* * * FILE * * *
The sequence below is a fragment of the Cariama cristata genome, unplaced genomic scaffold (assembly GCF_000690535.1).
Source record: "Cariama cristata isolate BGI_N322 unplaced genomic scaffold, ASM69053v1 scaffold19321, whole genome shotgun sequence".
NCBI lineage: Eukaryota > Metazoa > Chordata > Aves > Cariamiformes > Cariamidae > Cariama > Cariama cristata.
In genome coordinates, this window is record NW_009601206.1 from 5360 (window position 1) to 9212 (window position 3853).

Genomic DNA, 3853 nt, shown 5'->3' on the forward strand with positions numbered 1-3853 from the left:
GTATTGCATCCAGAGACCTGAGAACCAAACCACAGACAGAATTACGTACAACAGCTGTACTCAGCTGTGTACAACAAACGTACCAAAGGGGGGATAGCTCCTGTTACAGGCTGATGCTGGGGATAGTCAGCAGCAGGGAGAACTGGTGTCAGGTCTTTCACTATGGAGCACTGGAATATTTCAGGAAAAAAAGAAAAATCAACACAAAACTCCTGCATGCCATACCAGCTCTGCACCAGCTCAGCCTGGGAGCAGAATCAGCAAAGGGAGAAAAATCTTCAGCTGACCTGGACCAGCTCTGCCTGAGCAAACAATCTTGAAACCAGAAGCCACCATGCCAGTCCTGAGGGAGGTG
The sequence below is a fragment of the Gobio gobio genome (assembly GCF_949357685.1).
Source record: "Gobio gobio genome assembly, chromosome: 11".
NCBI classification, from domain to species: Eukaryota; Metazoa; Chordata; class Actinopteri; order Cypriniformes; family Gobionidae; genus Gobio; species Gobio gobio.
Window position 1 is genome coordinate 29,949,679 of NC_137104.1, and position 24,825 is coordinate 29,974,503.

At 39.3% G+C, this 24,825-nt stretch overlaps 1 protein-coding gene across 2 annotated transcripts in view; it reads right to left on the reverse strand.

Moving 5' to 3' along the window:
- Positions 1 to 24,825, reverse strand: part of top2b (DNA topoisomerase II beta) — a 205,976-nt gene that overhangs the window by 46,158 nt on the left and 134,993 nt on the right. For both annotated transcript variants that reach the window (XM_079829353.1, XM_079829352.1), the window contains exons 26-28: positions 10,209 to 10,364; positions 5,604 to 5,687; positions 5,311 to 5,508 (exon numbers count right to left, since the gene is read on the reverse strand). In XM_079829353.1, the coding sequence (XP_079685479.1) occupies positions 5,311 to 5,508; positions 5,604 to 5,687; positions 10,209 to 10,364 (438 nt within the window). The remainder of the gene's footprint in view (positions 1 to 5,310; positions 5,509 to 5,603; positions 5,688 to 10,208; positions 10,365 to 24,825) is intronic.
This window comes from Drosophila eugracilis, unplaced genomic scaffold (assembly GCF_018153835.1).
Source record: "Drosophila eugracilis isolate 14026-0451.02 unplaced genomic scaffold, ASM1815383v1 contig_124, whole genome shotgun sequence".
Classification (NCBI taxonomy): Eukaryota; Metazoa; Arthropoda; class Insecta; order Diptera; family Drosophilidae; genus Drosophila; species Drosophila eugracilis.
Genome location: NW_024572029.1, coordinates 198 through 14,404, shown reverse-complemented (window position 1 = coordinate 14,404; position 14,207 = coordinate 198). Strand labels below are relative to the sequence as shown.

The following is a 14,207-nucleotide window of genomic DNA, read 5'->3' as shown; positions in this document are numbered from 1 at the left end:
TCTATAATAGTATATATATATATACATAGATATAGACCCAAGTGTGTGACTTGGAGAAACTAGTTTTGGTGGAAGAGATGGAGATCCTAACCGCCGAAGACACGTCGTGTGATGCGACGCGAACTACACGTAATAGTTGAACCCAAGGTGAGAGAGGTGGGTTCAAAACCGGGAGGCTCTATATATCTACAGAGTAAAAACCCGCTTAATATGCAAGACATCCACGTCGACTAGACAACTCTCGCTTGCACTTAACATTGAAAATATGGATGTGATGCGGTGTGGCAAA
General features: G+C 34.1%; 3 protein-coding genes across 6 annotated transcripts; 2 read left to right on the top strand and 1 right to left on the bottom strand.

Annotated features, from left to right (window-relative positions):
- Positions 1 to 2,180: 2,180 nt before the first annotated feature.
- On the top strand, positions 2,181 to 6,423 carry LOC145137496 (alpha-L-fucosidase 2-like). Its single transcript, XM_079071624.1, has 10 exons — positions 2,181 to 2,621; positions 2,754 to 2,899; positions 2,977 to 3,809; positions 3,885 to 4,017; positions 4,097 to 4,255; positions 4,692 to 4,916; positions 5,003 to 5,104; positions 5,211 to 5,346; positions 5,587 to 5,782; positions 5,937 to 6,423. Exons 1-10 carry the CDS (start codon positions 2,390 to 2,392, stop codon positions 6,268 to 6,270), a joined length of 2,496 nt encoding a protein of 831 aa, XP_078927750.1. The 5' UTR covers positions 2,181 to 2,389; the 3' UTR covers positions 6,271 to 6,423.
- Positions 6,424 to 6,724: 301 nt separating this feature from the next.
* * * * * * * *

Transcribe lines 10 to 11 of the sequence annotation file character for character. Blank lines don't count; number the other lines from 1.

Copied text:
Window position 1 is genome coordinate 29,949,679 of NC_137104.1, and position 24,825 is coordinate 29,974,503.

At 39.3% G+C, this 24,825-nt stretch overlaps 1 protein-coding gene across 2 annotated transcripts in view; it reads right to left on the reverse strand.